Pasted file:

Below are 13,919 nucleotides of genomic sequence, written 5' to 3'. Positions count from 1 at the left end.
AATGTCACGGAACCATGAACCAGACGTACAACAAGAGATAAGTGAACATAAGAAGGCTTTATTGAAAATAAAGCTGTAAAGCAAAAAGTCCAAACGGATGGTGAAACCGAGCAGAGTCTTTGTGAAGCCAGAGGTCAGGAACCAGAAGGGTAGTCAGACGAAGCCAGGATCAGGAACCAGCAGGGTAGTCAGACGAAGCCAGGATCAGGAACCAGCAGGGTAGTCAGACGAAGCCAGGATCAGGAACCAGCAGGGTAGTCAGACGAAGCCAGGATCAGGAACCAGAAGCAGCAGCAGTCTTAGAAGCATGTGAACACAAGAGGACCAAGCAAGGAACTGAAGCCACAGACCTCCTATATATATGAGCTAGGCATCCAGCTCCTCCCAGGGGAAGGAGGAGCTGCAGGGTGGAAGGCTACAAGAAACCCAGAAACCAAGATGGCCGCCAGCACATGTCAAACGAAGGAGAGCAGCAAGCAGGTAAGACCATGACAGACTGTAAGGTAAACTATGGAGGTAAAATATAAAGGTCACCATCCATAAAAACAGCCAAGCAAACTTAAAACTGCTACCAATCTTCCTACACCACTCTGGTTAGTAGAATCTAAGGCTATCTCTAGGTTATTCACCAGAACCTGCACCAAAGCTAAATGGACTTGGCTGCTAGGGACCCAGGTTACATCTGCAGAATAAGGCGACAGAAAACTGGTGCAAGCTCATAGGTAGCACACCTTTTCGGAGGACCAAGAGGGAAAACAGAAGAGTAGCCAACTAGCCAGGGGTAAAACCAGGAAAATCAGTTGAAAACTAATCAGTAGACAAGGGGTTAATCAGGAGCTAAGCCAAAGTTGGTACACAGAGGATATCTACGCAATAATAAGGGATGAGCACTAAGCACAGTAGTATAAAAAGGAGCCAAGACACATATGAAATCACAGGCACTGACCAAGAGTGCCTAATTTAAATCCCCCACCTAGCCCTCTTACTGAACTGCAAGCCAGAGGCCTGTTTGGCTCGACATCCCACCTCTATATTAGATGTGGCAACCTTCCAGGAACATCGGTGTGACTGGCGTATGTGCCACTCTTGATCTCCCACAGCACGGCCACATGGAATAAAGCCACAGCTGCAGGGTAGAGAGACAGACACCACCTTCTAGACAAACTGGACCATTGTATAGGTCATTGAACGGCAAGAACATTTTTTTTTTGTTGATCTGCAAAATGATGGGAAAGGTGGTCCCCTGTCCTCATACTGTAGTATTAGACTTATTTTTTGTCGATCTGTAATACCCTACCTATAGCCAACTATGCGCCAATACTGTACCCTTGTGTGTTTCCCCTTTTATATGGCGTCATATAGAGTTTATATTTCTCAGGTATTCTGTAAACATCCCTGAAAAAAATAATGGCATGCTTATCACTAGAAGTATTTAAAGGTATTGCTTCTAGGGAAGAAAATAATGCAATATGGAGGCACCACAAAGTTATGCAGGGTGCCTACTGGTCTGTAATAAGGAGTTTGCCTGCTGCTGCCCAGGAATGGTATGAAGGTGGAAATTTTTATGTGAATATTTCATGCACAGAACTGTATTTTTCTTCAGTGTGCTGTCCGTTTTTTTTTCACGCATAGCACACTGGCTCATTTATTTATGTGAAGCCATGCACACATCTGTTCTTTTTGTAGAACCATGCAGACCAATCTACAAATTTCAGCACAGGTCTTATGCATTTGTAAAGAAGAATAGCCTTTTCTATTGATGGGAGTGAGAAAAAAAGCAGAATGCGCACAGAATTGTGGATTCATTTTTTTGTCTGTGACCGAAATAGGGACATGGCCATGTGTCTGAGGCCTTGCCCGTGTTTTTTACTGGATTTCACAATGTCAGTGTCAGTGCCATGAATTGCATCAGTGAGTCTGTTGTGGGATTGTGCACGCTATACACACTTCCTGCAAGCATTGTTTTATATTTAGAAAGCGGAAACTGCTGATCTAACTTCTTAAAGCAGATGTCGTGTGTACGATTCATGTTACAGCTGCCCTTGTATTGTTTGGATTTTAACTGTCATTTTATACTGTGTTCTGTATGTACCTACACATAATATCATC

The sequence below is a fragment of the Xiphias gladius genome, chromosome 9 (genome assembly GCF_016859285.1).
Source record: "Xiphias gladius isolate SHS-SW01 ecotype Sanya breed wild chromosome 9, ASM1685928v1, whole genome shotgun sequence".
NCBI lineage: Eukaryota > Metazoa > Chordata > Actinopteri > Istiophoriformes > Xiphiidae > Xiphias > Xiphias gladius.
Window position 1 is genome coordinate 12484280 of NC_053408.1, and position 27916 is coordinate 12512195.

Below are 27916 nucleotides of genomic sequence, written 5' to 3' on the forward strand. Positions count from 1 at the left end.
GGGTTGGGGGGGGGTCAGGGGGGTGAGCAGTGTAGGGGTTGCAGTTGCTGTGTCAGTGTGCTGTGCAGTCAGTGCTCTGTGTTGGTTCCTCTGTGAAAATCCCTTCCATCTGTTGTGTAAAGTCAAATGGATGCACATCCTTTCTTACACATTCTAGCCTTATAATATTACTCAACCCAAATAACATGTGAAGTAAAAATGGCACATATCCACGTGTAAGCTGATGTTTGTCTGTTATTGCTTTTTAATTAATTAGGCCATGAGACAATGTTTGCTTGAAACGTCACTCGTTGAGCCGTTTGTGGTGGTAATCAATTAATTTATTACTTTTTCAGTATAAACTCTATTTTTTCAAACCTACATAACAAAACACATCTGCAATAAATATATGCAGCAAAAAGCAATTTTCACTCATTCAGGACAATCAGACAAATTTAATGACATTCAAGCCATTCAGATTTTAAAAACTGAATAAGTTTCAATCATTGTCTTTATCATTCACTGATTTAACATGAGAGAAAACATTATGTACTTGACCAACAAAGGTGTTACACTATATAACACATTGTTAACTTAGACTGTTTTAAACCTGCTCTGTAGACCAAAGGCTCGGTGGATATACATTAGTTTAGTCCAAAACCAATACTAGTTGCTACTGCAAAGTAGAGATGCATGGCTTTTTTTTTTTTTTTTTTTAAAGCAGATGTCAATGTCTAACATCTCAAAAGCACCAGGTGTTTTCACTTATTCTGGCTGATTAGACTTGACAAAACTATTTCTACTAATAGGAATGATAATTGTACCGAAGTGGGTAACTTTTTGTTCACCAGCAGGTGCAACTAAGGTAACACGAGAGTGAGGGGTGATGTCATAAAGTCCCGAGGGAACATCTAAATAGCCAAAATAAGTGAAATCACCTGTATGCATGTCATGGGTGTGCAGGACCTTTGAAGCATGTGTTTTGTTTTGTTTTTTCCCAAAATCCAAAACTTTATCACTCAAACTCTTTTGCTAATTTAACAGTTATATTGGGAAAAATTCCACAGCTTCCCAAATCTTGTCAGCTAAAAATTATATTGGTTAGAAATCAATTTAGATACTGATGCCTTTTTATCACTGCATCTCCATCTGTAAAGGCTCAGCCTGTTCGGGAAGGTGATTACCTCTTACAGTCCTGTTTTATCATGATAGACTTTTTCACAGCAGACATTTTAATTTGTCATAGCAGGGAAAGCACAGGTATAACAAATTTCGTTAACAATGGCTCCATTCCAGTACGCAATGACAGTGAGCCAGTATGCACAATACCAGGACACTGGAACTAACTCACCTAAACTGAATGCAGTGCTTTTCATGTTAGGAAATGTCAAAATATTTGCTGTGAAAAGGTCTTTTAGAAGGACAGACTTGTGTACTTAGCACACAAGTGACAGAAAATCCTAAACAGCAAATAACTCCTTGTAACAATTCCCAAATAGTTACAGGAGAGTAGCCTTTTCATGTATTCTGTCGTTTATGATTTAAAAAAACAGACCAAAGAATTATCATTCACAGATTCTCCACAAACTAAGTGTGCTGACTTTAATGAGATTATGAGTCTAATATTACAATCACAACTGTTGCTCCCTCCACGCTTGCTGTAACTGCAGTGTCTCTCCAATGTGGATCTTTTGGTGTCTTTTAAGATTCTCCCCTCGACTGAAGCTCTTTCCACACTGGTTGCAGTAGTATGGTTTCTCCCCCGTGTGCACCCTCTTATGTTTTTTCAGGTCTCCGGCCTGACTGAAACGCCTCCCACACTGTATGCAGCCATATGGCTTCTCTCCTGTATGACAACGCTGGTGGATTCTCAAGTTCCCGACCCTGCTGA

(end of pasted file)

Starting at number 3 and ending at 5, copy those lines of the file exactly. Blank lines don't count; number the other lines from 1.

The sequence below is a fragment of the Xiphias gladius genome, chromosome 9 (genome assembly GCF_016859285.1).
Source record: "Xiphias gladius isolate SHS-SW01 ecotype Sanya breed wild chromosome 9, ASM1685928v1, whole genome shotgun sequence".
NCBI lineage: Eukaryota > Metazoa > Chordata > Actinopteri > Istiophoriformes > Xiphiidae > Xiphias > Xiphias gladius.